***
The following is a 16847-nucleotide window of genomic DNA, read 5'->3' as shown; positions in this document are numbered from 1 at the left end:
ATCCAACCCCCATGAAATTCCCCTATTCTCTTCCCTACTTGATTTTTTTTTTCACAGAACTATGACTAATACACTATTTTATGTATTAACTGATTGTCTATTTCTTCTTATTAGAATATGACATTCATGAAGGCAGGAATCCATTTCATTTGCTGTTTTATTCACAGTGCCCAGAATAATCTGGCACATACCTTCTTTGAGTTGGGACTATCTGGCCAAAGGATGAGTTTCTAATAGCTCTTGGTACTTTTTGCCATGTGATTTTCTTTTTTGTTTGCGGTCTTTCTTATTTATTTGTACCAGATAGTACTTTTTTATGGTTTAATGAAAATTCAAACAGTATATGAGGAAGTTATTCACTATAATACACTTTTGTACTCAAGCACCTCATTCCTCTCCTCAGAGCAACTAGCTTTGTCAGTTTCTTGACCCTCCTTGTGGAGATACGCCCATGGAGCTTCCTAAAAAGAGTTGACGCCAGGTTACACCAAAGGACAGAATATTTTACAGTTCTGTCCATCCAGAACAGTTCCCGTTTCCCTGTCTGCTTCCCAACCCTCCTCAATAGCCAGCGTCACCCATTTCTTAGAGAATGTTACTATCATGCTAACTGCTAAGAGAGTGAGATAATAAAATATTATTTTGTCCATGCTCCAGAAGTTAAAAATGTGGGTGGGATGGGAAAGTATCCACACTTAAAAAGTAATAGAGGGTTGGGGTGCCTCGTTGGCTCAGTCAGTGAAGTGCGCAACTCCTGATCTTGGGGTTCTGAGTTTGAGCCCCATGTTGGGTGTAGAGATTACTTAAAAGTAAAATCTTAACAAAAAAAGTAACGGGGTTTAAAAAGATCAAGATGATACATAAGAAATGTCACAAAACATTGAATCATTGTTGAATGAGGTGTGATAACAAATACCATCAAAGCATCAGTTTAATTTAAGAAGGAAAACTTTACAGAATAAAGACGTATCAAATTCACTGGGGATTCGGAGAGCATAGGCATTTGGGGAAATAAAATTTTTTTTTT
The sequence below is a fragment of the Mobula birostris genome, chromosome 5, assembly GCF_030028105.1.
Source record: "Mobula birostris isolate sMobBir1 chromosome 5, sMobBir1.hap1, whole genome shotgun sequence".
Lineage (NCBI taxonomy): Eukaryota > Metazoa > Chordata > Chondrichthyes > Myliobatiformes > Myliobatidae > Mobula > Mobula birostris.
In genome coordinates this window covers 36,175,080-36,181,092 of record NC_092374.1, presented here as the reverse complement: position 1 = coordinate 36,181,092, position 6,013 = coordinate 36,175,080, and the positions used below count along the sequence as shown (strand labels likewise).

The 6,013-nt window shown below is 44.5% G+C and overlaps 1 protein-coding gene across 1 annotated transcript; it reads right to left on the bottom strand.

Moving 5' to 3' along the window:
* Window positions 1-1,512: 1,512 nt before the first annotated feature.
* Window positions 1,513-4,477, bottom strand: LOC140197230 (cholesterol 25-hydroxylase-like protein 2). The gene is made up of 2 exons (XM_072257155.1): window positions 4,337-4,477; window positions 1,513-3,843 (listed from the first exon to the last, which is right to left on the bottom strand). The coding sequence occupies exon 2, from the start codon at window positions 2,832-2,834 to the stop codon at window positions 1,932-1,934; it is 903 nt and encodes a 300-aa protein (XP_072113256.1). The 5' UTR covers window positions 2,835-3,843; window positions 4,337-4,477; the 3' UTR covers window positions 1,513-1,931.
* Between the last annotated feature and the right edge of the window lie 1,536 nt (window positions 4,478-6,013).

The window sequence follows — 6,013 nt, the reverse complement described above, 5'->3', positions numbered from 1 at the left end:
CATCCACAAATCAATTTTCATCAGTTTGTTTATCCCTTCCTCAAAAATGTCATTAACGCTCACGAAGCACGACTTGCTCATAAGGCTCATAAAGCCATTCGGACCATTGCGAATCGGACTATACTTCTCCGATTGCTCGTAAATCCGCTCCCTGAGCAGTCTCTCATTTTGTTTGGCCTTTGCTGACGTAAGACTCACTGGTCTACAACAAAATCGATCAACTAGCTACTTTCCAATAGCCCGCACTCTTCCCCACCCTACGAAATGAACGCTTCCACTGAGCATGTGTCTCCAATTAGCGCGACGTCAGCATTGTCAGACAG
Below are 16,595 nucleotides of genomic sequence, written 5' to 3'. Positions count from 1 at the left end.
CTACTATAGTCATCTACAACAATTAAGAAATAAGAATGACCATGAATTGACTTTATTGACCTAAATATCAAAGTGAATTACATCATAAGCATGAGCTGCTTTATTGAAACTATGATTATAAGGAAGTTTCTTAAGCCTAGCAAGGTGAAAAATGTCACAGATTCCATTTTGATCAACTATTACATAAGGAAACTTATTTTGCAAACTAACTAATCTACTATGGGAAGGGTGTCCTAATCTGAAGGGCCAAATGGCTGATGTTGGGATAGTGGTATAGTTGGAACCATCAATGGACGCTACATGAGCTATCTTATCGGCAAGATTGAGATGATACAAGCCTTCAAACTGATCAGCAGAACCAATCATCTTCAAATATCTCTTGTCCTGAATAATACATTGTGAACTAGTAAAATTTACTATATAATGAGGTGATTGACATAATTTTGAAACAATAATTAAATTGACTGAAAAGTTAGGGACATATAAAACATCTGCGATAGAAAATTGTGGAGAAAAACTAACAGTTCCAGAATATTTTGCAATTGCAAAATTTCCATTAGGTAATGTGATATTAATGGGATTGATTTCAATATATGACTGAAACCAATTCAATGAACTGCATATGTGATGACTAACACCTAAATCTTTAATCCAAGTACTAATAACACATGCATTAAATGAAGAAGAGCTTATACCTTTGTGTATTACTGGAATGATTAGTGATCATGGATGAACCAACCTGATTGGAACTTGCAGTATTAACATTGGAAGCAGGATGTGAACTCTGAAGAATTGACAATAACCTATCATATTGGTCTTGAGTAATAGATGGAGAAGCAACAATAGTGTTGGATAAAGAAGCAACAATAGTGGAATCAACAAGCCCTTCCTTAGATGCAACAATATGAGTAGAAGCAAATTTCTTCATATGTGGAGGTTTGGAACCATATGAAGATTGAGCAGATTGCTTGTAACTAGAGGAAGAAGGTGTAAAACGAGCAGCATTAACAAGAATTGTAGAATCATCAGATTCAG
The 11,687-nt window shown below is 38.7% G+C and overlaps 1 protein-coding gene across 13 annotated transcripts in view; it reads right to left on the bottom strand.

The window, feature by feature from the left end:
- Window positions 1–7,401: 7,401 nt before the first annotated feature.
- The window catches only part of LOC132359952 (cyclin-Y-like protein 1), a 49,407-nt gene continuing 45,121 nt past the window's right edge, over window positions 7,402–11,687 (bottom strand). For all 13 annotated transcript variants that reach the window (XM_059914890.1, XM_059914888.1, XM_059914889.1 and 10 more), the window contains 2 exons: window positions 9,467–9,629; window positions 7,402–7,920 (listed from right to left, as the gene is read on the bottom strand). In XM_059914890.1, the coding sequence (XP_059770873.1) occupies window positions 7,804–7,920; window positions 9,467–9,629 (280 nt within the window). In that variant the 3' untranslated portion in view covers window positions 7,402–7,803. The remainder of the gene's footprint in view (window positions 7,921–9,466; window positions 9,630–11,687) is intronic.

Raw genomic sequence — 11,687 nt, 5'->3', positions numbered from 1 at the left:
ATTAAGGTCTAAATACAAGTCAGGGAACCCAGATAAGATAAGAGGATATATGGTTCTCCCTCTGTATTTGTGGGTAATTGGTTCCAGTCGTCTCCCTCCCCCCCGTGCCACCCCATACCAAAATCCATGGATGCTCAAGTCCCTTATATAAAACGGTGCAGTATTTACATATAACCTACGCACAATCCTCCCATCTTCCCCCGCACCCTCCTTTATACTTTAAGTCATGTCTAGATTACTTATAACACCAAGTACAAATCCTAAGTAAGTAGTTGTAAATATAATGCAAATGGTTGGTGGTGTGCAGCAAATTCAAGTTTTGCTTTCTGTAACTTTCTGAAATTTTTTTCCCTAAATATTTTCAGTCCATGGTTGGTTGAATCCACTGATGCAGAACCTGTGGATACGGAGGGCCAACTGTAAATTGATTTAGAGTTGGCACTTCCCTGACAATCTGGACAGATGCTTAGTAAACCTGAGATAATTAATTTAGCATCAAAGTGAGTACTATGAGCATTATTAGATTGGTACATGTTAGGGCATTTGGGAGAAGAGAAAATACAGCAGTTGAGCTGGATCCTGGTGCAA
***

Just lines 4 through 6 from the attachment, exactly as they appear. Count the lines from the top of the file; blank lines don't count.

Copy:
Source record: "Mobula birostris isolate sMobBir1 chromosome 5, sMobBir1.hap1, whole genome shotgun sequence".
Lineage (NCBI taxonomy): Eukaryota > Metazoa > Chordata > Chondrichthyes > Myliobatiformes > Myliobatidae > Mobula > Mobula birostris.
In genome coordinates this window covers 36,175,080-36,181,092 of record NC_092374.1, presented here as the reverse complement: position 1 = coordinate 36,181,092, position 6,013 = coordinate 36,175,080, and the positions used below count along the sequence as shown (strand labels likewise).